But it is nonetheless worth remembering what drove SEPA; the relatively high cost and unpredictable outcome of transferring funds from bank account to bank account within the Eurozone, which was in part believed to result from multiple duplicated schemes and infrastructures across different nation states.

Standardising those schemes would improve predictability and competitions, and competition would result in reduction of number of schemes, improving economies of scale and hence prices.

Motivation for SEPA in part at least was a) politicians expenses from Brussels to Sicily – lots of other ways to achieving that b) contribution to 2% economic growth – evidence pls? Sure, costs are down and speed is up,

Though significant progress has been made, as can be seen from the statistics presented on the ECB website; near % of credit transfers within the Eurozone are now made with SEPA Credit Transfers, and % ofDdirect Debits. Adoption of some of the norms embodied in the schemes such as ISO20022 and the use of IBANs is at least in line with, and in many cases leading, standardisation globally.

Transaction costs (and hence bank fees) ar down; predictability and transparency is up. But  it's a stretch to give the credit to SEPA. That's down to the PSD not SEPA, and we could have had that outcome without all the SEPA investment.

But the job is far from done.

There is still considerable variance within the schemes; accommodation of nation state preferences means that a corporate operating Eurozone-wide cannot yet benefit from the reduced costs expected of a standard scheme.

Though the schemes have put in place basic building clocks, the real benefits are yet to be realised – and to do so will more than likely require concerted political will.

Which looks unlikely at this late stage.

SEPA has been a major investment in infrastructure; given it has cost squillions in investment and used up most of the spare capacity for the last ten years, how does it compare with similar projects from the last industrial revolution?

A BBC documentary considered the top seven major infrastructural investments of the current period, most of which were infrastructural/plumbing in nature - http://en.wikipedia.org/wiki/Seven_Wonders_of_the_Industrial_World​).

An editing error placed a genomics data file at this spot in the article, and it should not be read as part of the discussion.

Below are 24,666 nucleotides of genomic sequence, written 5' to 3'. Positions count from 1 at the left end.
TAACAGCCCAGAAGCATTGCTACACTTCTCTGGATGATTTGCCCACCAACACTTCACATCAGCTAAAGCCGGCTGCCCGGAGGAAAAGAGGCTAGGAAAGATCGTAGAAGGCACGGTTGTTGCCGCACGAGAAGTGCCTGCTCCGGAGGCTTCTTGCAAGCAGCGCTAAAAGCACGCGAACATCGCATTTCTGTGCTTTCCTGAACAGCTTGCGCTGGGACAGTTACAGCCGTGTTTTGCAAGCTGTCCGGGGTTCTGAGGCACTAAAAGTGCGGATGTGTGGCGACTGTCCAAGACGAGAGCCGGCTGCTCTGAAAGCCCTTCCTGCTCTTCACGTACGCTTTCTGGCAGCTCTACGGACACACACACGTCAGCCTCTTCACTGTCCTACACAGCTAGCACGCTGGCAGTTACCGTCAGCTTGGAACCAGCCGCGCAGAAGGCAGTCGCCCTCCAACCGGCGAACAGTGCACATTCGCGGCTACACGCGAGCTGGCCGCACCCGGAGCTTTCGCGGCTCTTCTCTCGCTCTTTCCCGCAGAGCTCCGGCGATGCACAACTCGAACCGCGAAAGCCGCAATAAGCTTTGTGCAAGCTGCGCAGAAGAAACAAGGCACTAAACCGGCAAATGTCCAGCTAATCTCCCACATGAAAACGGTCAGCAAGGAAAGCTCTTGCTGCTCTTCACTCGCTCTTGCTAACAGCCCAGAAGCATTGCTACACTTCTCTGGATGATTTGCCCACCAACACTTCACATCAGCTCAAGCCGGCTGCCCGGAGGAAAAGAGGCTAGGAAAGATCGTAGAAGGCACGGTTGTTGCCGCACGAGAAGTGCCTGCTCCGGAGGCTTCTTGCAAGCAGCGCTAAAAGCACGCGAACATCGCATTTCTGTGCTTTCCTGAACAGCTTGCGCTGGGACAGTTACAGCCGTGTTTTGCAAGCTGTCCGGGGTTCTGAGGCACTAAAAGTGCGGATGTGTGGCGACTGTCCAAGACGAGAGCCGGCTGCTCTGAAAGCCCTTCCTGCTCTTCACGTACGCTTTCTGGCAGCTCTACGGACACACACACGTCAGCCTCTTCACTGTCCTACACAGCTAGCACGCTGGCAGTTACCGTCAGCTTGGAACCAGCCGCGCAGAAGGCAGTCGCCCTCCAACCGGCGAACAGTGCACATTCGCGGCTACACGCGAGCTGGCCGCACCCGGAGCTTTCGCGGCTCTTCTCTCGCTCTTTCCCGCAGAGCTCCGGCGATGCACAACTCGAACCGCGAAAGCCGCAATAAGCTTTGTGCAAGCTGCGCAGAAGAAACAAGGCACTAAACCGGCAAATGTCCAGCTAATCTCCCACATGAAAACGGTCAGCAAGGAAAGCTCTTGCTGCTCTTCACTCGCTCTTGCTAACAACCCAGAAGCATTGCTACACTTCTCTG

For many of the participants, the internet, PayPal, and even bitcoin were far more obvious contenders.

Ultimately, though the effort expended has been huge, solutions to many of the challenges have come about in other ways.

There are now multiple methods to move funds across the Eurozone – and many of them operate just as effectively over legacy instruments as across the SEPA schemes.

Moore's law operates faster than the speed at which standards-driven change in a networked economy can operate, ergo, new technology will supersede.

Though the very largely SEPA-literate audience voted that SEPA matters, it is nonetheless doubtful whether a broader community of stakeholders would agree. And, absent further political will, that group of supporters looks more likely to dwindle than to grow.

If SEPA matters today, it seems less likely to tomorrow, unless something changes.

That is a pity; the job is only part done.

But whilst the date for adoption of the first generation of the schemes is colloquially referred to as the End-Date, and with so many other regulatory and other challenges on banks – many of which have been back-burnered over recent years in favour of SEPA – it seems unlikely to matter more than it does now. 

With that impassioned and more lengthy plea from Neil, what was the final result?

Amazingly, it was overwhelmingly carried by 90% of the audience: SEPA does matter (but is it delivering … not yet).

* Austria, Belgium, Cyprus, Estonia, Finland, France, Germany, Greece, Ireland, Italy, Latvia, Luxembourg, Malta, the Netherlands, Portugal, Slovakia, Slovenia, and Spain

 

About Chris M Skinner

Chris M Skinner
Chris Skinner is best known as an independent commentator on the financial markets through his blog, the Finanser.com, as author of the bestselling book Digital Bank, and Chair of the European networking forum the Financial Services Club. He has been voted one of the most influential people in banking by The Financial Brand (as well as one of the best blogs), a FinTech Titan (Next Bank), one of the Fintech Leaders you need to follow (City AM, Deluxe and Jax Finance), as well as one of the Top 40 most influential people in financial technology by the Wall Street Journal’s Financial News. To learn more click here...